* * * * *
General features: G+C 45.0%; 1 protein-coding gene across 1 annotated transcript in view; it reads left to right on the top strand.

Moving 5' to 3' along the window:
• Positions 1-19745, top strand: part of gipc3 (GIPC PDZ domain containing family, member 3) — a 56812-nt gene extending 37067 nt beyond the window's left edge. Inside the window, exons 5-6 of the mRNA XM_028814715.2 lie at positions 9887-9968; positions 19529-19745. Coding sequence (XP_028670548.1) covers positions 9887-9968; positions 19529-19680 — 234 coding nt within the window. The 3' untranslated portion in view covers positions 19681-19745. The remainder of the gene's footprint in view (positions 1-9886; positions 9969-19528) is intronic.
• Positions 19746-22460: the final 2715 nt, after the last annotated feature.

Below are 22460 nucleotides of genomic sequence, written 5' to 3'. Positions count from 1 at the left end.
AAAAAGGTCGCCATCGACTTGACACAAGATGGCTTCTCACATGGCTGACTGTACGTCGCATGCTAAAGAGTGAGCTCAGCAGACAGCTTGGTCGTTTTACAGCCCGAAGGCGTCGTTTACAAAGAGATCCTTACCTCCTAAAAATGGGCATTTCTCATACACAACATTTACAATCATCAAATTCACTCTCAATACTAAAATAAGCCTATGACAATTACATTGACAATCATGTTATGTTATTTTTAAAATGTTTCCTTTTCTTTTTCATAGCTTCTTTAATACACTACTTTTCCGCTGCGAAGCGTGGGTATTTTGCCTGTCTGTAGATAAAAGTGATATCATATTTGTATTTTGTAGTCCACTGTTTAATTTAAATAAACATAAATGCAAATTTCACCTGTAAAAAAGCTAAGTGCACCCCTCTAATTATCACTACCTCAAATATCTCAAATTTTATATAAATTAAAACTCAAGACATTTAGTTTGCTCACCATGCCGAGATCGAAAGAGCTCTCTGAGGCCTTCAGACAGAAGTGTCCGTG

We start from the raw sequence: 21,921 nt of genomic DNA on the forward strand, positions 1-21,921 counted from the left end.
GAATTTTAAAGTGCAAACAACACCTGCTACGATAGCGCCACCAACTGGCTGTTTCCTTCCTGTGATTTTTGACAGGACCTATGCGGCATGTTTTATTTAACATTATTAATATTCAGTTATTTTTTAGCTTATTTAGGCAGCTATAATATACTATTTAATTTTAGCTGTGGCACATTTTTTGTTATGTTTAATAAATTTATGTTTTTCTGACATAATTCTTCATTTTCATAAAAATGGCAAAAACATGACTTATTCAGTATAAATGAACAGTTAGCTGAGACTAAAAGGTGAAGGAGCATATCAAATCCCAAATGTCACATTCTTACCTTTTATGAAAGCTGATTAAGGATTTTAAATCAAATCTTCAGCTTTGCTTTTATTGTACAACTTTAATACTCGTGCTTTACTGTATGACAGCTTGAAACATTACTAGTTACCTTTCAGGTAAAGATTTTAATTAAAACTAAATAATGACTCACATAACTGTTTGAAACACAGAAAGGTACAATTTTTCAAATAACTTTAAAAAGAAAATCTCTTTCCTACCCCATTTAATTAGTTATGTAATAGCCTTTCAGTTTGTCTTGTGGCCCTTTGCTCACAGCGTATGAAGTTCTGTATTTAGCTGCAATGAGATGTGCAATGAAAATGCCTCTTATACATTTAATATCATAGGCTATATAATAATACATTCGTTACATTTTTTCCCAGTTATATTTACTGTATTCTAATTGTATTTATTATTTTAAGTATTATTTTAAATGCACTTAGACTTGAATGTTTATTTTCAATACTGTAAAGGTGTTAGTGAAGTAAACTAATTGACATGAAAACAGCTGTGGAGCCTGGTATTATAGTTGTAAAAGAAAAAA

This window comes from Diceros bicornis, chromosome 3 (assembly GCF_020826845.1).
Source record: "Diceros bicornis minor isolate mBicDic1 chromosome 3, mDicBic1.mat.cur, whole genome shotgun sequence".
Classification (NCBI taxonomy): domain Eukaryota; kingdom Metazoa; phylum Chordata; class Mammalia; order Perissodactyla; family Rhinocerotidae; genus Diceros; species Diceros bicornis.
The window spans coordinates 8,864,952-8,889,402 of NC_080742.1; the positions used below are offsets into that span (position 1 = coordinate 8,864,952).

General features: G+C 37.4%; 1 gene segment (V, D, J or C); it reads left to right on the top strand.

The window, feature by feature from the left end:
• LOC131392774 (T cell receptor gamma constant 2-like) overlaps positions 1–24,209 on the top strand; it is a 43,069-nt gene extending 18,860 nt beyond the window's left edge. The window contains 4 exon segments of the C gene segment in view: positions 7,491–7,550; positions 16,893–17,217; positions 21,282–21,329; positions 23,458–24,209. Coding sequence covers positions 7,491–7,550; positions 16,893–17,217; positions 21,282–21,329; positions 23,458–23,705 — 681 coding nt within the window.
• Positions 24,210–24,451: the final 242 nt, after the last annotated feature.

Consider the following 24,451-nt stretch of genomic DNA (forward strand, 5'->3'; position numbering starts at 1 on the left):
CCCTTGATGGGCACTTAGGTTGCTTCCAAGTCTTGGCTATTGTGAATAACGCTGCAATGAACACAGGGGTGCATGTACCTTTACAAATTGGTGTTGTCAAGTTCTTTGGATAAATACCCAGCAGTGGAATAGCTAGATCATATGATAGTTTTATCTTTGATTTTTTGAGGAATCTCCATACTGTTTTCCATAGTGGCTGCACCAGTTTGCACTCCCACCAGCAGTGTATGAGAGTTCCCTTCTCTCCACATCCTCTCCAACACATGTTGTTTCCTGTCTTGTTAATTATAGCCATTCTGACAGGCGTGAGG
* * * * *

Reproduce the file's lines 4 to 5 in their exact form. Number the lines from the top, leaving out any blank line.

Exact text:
• Positions 19746-22460: the final 2715 nt, after the last annotated feature.

Below are 22460 nucleotides of genomic sequence, written 5' to 3'. Positions count from 1 at the left end.